The information flow problem is concerned with controlling the transmission of information in computer systems. This thesis addresses this problem by developing an axiomatic logic that captures the information flow semantics of a program. Using this technique the scope of information flow analysis is extended from terminating sequential programs to parallel programs in which non-termination, synchronization and deadlock are possible. Once the information flow generated by a program has been determined, it is easy to check whether or not the program satisfies a given security policy. The main contribution of the thesis is an axiomatic proof system for determining the flow of information produced by sequential or parallel programs. Just as proofs of correctness capture the effect of program execution upon the values in variables, proofs of information flow capture the effect of program execution upon the information in variables. An advantage of this approach is that once a flow proof of a program has been generated, various security policies, such as high water mark or final value, can be verified readily. Although flows in parallel programs need to be determined so that confidentiality in shared systems can be maintained, current information flow techniques are limited to terminating sequential programs. The thesis addresses this problem by capturing the flows generated by programs containing independent processes that synchronize with each other. The practicability of the method is demonstrated by developing the flow semantics for Concurrent Pascal.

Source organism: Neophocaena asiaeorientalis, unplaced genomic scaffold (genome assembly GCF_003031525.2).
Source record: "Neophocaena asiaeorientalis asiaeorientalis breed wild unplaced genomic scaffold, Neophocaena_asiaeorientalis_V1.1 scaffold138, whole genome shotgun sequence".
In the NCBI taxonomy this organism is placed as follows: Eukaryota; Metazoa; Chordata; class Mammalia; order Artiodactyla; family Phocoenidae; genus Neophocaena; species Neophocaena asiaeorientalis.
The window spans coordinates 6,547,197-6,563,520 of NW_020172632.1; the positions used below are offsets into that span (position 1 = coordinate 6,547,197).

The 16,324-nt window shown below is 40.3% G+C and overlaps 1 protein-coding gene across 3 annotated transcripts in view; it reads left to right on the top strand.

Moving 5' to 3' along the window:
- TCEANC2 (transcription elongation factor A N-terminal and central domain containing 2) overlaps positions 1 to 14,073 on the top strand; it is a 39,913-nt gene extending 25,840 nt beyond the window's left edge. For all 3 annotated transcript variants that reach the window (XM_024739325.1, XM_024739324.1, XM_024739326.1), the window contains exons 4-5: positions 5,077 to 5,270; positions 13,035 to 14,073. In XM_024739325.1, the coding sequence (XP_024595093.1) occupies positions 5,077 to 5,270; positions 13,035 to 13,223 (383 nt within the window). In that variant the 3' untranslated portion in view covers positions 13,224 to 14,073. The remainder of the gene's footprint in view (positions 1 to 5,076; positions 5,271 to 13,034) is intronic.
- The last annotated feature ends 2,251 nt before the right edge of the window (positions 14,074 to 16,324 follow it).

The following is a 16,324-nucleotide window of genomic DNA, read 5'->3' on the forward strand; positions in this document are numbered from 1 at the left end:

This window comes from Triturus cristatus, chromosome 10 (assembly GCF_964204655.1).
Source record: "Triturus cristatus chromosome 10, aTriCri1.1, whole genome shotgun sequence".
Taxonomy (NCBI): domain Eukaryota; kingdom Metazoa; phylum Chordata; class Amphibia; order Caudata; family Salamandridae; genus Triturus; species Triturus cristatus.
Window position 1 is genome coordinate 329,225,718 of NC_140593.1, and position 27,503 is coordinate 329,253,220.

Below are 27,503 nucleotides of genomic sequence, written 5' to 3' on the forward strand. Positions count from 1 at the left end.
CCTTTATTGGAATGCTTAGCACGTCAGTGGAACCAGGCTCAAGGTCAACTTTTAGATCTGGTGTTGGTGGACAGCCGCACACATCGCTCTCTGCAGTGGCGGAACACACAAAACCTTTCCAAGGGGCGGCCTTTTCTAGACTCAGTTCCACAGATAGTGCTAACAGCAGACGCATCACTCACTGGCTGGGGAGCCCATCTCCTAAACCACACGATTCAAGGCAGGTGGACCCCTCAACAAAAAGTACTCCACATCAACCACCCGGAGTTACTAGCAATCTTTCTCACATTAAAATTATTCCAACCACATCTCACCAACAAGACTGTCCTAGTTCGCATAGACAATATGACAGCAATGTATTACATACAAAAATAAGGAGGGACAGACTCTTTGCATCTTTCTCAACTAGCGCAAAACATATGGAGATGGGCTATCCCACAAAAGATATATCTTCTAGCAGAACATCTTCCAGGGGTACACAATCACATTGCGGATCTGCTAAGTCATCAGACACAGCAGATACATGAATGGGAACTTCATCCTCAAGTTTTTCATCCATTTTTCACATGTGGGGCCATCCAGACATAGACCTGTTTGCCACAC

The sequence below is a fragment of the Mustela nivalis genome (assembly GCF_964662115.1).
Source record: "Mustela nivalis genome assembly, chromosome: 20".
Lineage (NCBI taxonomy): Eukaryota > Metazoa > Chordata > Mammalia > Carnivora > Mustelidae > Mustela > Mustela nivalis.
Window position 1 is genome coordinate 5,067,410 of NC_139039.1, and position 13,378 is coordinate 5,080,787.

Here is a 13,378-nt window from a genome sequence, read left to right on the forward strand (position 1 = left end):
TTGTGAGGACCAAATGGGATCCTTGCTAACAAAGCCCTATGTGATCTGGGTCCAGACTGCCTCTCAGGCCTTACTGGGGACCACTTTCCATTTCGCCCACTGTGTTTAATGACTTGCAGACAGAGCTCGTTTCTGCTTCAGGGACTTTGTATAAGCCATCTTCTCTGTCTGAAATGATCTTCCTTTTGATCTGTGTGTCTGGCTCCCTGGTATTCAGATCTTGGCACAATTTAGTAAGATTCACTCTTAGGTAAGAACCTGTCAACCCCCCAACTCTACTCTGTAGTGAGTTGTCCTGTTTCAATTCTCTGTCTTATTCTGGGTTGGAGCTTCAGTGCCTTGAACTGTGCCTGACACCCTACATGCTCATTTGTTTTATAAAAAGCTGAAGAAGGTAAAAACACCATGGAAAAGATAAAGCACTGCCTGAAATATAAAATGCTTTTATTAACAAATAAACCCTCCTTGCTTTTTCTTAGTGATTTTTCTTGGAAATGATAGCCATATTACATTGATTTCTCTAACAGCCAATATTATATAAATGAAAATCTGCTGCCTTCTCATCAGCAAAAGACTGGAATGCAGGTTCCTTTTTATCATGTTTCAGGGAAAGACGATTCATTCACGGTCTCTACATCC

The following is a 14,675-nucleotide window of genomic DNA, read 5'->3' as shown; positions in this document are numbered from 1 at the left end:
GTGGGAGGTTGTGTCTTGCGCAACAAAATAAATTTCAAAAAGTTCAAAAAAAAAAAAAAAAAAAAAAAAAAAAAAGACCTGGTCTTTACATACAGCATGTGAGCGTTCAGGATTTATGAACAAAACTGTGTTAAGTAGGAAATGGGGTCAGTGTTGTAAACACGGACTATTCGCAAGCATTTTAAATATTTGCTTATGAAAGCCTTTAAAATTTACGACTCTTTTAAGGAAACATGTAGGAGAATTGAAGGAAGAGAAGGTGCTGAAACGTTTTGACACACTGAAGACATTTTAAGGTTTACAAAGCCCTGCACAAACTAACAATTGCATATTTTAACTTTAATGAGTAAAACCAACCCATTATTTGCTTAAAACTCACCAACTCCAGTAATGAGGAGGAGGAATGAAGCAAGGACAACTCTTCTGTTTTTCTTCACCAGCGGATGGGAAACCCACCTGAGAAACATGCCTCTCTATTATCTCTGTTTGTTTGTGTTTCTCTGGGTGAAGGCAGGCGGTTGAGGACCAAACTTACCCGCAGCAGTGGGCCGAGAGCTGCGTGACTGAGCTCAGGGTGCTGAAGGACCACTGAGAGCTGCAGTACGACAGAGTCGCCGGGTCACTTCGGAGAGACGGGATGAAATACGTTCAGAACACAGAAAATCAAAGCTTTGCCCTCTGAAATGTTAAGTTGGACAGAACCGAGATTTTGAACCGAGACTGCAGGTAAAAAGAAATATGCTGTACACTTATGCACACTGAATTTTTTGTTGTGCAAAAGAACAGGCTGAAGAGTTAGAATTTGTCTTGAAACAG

computer science; technical report
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